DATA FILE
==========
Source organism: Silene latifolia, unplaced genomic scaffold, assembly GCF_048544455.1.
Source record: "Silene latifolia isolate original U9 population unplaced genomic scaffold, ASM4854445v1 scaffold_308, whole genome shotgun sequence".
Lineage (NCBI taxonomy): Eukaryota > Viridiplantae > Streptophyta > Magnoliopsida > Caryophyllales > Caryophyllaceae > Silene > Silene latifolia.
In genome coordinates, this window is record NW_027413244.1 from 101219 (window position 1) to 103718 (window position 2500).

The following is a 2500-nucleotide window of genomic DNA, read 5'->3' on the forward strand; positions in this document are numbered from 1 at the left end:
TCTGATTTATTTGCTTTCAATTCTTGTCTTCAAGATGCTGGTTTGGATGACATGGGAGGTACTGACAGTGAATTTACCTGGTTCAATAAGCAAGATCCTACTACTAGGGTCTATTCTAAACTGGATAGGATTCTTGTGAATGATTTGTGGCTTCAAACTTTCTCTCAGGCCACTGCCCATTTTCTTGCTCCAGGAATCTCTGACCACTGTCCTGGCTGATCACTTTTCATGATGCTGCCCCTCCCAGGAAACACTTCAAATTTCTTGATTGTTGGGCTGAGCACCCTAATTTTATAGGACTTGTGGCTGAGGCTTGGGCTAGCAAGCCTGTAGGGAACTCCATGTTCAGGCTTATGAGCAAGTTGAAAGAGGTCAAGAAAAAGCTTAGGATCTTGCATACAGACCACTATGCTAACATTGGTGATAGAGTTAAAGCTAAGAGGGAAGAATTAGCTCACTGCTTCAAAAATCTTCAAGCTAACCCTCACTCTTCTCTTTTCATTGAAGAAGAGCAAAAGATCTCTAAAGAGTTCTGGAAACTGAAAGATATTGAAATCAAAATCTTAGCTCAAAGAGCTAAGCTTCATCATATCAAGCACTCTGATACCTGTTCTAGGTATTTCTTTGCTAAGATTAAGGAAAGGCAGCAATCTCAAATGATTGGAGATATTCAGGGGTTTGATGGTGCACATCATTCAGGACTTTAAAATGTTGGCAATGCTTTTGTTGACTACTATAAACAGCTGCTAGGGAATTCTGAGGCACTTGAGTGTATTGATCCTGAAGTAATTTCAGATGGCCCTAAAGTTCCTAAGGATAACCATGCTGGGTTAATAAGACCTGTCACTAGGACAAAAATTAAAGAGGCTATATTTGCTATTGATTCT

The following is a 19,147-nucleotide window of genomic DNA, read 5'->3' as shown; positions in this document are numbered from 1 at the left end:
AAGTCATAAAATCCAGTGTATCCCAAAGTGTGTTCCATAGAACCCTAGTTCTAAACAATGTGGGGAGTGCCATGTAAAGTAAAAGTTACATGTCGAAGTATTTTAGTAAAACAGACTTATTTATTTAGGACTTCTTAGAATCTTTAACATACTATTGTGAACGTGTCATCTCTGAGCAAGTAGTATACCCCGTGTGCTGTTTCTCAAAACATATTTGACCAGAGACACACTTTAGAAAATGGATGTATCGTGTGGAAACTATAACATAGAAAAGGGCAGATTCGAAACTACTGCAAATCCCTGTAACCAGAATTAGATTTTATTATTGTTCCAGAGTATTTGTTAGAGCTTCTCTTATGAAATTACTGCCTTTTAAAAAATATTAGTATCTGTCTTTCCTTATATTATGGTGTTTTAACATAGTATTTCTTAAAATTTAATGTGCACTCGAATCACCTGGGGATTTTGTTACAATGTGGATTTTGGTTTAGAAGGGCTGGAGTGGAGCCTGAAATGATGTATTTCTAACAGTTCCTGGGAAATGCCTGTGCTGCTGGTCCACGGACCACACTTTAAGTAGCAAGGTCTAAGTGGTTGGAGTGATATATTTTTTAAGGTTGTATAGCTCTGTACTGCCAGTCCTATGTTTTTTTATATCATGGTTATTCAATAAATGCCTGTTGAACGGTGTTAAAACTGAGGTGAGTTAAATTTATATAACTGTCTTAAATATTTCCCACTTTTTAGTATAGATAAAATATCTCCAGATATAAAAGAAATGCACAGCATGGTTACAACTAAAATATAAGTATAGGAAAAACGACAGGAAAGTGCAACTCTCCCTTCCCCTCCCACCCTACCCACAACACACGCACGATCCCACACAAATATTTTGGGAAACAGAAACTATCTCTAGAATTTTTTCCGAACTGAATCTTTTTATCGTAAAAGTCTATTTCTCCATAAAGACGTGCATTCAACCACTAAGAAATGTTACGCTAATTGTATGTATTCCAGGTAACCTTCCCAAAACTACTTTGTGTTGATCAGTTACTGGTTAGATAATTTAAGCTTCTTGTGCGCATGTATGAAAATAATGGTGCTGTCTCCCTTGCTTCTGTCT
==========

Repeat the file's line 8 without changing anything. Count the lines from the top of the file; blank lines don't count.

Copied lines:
AAGTCATAAAATCCAGTGTATCCCAAAGTGTGTTCCATAGAACCCTAGTTCTAAACAATGTGGGGAGTGCCATGTAAAGTAAAAGTTACATGTCGAAGTATTTTAGTAAAACAGACTTATTTATTTAGGACTTCTTAGAATCTTTAACATACTATTGTGAACGTGTCATCTCTGAGCAAGTAGTATACCCCGTGTGCTGTTTCTCAAAACATATTTGACCAGAGACACACTTTAGAAAATGGATGTATCGTGTGGAAACTATAACATAGAAAAGGGCAGATTCGAAACTACTGCAAATCCCTGTAACCAGAATTAGATTTTATTATTGTTCCAGAGTATTTGTTAGAGCTTCTCTTATGAAATTACTGCCTTTTAAAAAATATTAGTATCTGTCTTTCCTTATATTATGGTGTTTTAACATAGTATTTCTTAAAATTTAATGTGCACTCGAATCACCTGGGGATTTTGTTACAATGTGGATTTTGGTTTAGAAGGGCTGGAGTGGAGCCTGAAATGATGTATTTCTAACAGTTCCTGGGAAATGCCTGTGCTGCTGGTCCACGGACCACACTTTAAGTAGCAAGGTCTAAGTGGTTGGAGTGATATATTTTTTAAGGTTGTATAGCTCTGTACTGCCAGTCCTATGTTTTTTTATATCATGGTTATTCAATAAATGCCTGTTGAACGGTGTTAAAACTGAGGTGAGTTAAATTTATATAACTGTCTTAAATATTTCCCACTTTTTAGTATAGATAAAATATCTCCAGATATAAAAGAAATGCACAGCATGGTTACAACTAAAATATAAGTATAGGAAAAACGACAGGAAAGTGCAACTCTCCCTTCCCCTCCCACCCTACCCACAACACACGCACGATCCCACACAAATATTTTGGGAAACAGAAACTATCTCTAGAATTTTTTCCGAACTGAATCTTTTTATCGTAAAAGTCTATTTCTCCATAAAGACGTGCATTCAACCACTAAGAAATGTTACGCTAATTGTATGTATTCCAGGTAACCTTCCCAAAACTACTTTGTGTTGATCAGTTACTGGTTAGATAATTTAAGCTTCTTGTGCGCATGTATGAAAATAATGGTGCTGTCTCCCTTGCTTCTGTCT